The appeal of scepticism


The philosopher Bertrand Russell states in an article written (but not published) for a magazine in 1952:

If I were to suggest that between the Earth and Mars there is a china teapot revolving about the sun in an elliptical orbit, nobody would be able to disprove my assertion provided I were careful to add that the teapot is too small to be revealed even by our most powerful telescopes. But if I were to go on to say that, since my assertion cannot be disproved, it is intolerable presumption on the part of human reason to doubt it, I should rightly be thought to be talking nonsense.


How do we know that the assumption of a undetectable teapot in the orbit round the sun is just made up? In a strict sense we can not. There is no mean to disprove the existence of anything. On the other hand, this does not imply that we have to believe in anyone’s assumptions about the world. What would it take to make you believe in the teapot? With high probability your answer will contain the request for evidence of any sort, a clue that increases the credibility of its existence. This approach, to first demand evidence for a claim before one accepts it, is called scepticism.

Why do I write about this? Quite easy: our world is full of concepts and believes which are not backed by evidence at all. Take astrology, homoeopathy and all sorts of paranormal activities, just to name a few examples. I struggle to accept that e.g. a spiritual healer tells that he or she could cure grave diseases like tumours only using “natural energy” without having to conduct a comprehensive study that indicates whether his method has a reproducible effect. Things can become very dangerous when a credulous patient neglects effective therapies in favour of unproven woo woo. The page What’s the harm? has collected over 100,000 cases of people who got harmed from using of energy medicine. It also contains sections about the consequences vaccine denial, acupuncture and even ear candling.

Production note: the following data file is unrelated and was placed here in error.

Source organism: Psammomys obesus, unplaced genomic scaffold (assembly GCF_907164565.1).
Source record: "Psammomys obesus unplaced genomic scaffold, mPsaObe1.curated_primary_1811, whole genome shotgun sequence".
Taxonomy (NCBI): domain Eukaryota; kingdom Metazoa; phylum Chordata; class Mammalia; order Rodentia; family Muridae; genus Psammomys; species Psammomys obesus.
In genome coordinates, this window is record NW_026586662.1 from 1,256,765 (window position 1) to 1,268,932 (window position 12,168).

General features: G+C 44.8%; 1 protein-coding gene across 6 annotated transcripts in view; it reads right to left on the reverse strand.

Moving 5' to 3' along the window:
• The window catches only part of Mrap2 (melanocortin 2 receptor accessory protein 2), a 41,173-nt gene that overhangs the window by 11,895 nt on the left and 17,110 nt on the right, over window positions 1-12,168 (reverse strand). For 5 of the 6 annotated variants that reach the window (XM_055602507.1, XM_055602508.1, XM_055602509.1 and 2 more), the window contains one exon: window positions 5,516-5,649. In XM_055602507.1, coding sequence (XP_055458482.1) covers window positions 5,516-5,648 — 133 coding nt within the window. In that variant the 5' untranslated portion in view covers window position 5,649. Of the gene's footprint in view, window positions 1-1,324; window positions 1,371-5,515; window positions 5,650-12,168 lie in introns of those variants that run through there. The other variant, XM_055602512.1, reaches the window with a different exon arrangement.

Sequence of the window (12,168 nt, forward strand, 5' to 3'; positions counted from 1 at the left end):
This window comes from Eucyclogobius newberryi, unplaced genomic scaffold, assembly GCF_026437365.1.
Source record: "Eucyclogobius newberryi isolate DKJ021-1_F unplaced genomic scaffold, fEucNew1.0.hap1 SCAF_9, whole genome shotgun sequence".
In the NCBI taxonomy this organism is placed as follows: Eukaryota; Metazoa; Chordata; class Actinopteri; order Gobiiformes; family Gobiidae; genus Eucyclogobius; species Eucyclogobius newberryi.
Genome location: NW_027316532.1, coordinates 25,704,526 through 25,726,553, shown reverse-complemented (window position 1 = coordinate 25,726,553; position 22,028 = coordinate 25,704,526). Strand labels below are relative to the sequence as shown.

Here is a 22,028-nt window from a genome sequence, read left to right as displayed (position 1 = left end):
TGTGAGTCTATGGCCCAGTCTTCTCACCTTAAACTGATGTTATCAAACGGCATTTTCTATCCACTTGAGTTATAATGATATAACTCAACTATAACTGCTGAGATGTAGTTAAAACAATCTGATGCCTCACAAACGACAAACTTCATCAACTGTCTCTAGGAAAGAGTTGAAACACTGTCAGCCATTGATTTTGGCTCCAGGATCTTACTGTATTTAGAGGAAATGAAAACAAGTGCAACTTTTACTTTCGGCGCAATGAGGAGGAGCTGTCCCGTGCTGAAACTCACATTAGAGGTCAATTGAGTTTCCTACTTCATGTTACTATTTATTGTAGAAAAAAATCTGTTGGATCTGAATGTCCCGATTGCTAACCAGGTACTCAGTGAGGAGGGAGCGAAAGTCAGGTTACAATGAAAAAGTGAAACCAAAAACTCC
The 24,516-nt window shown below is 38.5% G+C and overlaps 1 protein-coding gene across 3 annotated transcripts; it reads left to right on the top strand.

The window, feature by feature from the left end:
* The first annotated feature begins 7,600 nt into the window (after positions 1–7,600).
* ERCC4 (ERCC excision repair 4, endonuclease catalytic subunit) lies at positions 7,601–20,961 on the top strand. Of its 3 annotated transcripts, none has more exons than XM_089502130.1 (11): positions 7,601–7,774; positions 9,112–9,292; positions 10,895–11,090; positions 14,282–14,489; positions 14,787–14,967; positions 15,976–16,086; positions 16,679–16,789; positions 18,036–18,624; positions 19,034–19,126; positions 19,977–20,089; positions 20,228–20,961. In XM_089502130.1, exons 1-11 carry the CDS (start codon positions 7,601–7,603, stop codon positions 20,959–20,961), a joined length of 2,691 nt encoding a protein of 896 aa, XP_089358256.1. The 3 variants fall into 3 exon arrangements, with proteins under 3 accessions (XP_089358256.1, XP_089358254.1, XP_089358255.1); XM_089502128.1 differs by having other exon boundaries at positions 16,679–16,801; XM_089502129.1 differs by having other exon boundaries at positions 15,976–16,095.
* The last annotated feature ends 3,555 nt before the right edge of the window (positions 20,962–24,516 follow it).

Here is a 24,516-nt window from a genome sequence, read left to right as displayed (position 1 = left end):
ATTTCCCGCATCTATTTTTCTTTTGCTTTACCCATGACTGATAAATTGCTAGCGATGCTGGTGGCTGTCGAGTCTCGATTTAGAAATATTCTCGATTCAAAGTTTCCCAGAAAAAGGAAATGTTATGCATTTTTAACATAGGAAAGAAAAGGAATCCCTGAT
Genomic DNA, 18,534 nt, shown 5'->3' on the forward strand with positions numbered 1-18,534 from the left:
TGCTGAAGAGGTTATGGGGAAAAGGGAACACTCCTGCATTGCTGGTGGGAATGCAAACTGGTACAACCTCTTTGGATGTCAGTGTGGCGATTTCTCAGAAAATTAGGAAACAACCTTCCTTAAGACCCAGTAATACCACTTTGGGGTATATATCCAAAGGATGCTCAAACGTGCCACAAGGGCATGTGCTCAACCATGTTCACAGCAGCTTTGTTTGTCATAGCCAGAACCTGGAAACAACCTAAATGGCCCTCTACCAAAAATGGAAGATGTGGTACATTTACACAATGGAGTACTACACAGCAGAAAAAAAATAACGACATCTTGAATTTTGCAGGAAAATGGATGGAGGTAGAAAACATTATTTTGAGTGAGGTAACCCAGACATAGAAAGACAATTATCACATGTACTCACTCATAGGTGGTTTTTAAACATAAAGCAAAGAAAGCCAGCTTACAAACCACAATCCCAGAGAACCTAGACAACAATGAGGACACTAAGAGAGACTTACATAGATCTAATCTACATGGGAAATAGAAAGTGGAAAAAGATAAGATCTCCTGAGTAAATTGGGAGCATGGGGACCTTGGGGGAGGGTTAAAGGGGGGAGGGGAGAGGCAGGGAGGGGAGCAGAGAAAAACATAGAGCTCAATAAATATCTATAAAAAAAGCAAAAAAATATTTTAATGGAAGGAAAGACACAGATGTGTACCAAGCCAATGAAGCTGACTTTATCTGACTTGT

I confess that there lacks this special magic feeling about “conventional” medicine. Of course it cannot (yet) cure any disease, but unlike “alternative” medicine, it is involved in a process of self-improvement in which new findings are collected and used to enhance existing and develop new treatments. Each new claim and theory is tested in double-blinded studies to ensure that a perceived effect is not just placebo or made up.

To come back to the original quote from Russell. It originally was intended as a critique to religion and I took only the first part to start my rant about woo woo medicine as an outstanding example of irrationality. Here now the second part of the quote:

If, however, the existence of such a teapot were affirmed in ancient books, taught as the sacred truth every Sunday, and instilled into the minds of children at school, hesitation to believe in its existence would become a mark of eccentricity and entitle the doubter to the attentions of the psychiatrist in an enlightened age or of the Inquisitor in an earlier time. It is customary to suppose that, if a belief is widespread, there must be something reasonable about it.

There is much to say about religious believes, but this belongs to future posts…